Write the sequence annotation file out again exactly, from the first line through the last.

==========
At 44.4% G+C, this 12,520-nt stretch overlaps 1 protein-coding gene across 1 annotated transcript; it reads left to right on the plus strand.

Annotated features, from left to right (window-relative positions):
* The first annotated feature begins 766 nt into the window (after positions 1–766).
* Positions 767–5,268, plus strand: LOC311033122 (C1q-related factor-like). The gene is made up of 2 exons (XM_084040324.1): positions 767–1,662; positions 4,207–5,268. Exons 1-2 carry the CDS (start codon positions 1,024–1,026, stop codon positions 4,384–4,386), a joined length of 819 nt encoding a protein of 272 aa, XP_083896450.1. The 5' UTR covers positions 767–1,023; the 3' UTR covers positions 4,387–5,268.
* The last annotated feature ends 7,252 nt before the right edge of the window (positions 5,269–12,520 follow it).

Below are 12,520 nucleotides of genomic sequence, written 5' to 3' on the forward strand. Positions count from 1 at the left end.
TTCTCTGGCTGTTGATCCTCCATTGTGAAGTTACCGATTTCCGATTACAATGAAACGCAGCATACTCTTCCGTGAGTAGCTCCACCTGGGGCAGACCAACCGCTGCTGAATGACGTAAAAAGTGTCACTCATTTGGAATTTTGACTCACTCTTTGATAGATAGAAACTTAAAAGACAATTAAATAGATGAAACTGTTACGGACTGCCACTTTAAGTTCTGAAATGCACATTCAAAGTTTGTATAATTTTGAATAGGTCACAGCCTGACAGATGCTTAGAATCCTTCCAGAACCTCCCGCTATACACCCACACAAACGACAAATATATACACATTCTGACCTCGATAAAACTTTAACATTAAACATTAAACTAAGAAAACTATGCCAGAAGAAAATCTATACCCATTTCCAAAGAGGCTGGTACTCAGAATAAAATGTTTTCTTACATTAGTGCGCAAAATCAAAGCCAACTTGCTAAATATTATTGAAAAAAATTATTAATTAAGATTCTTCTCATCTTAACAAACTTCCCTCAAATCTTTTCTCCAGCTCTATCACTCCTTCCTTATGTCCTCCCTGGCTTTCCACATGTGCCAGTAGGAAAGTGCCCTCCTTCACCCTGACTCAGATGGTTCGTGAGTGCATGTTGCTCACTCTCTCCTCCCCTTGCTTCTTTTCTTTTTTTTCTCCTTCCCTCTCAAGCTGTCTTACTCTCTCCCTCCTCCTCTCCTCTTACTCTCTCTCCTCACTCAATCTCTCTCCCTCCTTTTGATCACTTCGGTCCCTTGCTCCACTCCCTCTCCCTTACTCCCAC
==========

At 44.4% G+C, this 12,520-nt stretch overlaps 1 protein-coding gene across 1 annotated transcript; it reads left to right on the plus strand.

Annotated features, from left to right (window-relative positions):
* The first annotated feature begins 766 nt into the window (after positions 1–766).
* Positions 767–5,268, plus strand: LOC311033122 (C1q-related factor-like). The gene is made up of 2 exons (XM_084040324.1): positions 767–1,662; positions 4,207–5,268. Exons 1-2 carry the CDS (start codon positions 1,024–1,026, stop codon positions 4,384–4,386), a joined length of 819 nt encoding a protein of 272 aa, XP_083896450.1. The 5' UTR covers positions 767–1,023; the 3' UTR covers positions 4,387–5,268.
* The last annotated feature ends 7,252 nt before the right edge of the window (positions 5,269–12,520 follow it).

Below are 12,520 nucleotides of genomic sequence, written 5' to 3' on the forward strand. Positions count from 1 at the left end.
TTCTCTGGCTGTTGATCCTCCATTGTGAAGTTACCGATTTCCGATTACAATGAAACGCAGCATACTCTTCCGTGAGTAGCTCCACCTGGGGCAGACCAACCGCTGCTGAATGACGTAAAAAGTGTCACTCATTTGGAATTTTGACTCACTCTTTGATAGATAGAAACTTAAAAGACAATTAAATAGATGAAACTGTTACGGACTGCCACTTTAAGTTCTGAAATGCACATTCAAAGTTTGTATAATTTTGAATAGGTCACAGCCTGACAGATGCTTAGAATCCTTCCAGAACCTCCCGCTATACACCCACACAAACGACAAATATATACACATTCTGACCTCGATAAAACTTTAACATTAAACATTAAACTAAGAAAACTATGCCAGAAGAAAATCTATACCCATTTCCAAAGAGGCTGGTACTCAGAATAAAATGTTTTCTTACATTAGTGCGCAAAATCAAAGCCAACTTGCTAAATATTATTGAAAAAAATTATTAATTAAGATTCTTCTCATCTTAACAAACTTCCCTCAAATCTTTTCTCCAGCTCTATCACTCCTTCCTTATGTCCTCCCTGGCTTTCCACATGTGCCAGTAGGAAAGTGCCCTCCTTCACCCTGACTCAGATGGTTCGTGAGTGCATGTTGCTCACTCTCTCCTCCCCTTGCTTCTTTTCTTTTTTTTCTCCTTCCCTCTCAAGCTGTCTTACTCTCTCCCTCCTCCTCTCCTCTTACTCTCTCTCCTCACTCAATCTCTCTCCCTCCTTTTGATCACTTCGGTCCCTTGCTCCACTCCCTCTCCCTTACTCCCAC